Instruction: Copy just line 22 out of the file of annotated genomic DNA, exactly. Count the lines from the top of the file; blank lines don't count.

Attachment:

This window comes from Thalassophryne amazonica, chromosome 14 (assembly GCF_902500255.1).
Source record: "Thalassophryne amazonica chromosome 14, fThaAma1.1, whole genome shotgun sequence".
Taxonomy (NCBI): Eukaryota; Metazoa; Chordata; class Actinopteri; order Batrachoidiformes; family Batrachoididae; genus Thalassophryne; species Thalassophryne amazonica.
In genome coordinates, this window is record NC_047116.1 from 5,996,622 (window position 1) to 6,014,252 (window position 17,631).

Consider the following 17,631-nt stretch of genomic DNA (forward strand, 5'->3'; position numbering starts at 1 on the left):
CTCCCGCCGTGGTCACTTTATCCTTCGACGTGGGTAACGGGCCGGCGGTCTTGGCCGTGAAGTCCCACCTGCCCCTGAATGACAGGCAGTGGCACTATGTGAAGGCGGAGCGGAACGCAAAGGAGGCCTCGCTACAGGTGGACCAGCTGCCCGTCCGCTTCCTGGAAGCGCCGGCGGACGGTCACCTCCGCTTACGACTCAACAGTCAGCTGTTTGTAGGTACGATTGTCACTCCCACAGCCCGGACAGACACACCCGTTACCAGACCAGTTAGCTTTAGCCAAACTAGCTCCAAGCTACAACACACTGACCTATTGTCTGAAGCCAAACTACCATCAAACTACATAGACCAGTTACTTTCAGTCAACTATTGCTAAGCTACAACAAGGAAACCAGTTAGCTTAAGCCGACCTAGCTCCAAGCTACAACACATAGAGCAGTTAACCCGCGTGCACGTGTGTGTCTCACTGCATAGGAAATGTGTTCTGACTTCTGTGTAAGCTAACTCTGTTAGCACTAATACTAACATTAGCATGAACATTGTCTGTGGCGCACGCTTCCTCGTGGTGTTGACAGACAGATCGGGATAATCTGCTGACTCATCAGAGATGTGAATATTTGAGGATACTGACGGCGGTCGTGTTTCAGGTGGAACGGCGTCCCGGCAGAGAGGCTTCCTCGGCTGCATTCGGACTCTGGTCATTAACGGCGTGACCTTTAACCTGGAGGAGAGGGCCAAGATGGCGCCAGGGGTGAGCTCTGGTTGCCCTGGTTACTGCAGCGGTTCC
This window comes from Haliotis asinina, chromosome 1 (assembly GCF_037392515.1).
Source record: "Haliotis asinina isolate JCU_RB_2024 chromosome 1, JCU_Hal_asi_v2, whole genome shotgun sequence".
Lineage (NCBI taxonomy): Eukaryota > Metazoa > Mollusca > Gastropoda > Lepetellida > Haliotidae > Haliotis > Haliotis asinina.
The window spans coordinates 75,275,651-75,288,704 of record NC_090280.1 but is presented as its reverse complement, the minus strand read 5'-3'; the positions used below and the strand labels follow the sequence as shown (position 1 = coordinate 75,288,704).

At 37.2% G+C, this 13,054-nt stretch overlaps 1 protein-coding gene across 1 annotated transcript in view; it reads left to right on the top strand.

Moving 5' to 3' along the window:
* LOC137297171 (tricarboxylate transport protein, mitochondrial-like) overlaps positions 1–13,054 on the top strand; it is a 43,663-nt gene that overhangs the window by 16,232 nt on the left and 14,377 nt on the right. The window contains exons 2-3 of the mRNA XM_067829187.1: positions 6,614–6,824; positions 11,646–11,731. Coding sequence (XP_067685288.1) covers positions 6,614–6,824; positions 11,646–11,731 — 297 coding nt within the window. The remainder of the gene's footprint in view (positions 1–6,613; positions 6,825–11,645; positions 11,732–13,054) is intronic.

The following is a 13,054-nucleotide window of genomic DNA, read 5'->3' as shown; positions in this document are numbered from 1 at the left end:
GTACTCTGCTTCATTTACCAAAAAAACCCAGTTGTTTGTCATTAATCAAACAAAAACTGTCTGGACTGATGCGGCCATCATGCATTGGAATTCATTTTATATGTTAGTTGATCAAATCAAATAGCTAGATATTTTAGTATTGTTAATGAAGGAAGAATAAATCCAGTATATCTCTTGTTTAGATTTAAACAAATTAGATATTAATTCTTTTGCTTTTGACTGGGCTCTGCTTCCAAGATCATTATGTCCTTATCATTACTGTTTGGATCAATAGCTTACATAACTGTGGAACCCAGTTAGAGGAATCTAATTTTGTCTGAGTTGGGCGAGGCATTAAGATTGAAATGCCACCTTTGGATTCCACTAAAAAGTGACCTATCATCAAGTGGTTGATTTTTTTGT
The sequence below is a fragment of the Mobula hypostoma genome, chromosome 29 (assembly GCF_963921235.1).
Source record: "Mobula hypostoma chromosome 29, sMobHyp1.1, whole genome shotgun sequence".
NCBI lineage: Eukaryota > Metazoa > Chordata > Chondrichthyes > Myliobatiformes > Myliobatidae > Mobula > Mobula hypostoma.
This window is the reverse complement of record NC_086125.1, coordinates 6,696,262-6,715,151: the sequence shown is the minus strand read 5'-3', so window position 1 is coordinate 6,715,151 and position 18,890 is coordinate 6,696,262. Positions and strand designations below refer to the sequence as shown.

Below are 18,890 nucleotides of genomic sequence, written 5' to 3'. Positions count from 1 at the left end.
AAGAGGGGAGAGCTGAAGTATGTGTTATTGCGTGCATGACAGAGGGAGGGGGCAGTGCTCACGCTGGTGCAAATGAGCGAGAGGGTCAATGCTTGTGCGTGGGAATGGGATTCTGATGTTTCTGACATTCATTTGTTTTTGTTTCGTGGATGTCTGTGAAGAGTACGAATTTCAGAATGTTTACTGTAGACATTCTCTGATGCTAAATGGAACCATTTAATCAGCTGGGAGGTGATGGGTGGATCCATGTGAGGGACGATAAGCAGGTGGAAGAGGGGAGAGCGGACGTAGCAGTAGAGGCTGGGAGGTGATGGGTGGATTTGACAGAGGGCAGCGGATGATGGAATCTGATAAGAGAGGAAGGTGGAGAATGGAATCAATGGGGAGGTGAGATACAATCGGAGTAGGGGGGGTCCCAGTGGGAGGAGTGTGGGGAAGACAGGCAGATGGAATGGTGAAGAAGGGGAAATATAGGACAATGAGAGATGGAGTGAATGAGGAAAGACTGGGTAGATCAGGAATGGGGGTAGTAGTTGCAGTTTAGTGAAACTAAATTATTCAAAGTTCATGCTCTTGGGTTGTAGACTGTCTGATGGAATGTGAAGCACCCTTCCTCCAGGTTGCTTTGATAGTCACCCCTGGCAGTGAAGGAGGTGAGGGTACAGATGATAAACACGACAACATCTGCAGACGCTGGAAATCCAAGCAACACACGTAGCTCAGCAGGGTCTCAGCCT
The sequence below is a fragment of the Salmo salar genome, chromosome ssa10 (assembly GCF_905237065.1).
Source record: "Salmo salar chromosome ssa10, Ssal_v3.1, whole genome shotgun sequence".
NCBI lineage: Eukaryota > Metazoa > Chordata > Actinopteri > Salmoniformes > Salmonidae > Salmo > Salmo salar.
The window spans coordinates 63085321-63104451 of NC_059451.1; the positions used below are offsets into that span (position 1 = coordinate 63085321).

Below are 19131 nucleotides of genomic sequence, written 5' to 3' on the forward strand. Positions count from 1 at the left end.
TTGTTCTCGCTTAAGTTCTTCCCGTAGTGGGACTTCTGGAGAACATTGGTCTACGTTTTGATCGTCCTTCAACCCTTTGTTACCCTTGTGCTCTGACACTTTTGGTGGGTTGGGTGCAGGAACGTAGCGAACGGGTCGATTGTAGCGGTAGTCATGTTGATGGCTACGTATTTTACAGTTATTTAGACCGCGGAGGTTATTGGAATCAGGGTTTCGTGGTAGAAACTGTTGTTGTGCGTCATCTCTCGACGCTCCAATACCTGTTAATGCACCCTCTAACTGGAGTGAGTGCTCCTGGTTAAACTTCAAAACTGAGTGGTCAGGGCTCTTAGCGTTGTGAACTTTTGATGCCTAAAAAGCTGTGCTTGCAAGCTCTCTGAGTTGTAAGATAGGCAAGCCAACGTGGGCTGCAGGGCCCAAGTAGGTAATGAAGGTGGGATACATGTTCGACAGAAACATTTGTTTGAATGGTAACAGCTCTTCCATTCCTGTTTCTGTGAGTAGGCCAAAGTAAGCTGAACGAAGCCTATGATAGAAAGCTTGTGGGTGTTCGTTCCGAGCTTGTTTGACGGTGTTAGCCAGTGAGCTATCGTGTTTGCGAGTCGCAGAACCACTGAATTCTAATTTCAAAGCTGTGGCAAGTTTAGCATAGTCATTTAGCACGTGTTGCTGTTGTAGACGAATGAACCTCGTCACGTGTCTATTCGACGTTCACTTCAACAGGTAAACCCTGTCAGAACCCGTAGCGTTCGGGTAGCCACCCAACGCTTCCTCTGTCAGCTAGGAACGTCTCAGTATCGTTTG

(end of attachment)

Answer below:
The sequence below is a fragment of the Salmo salar genome, chromosome ssa10 (assembly GCF_905237065.1).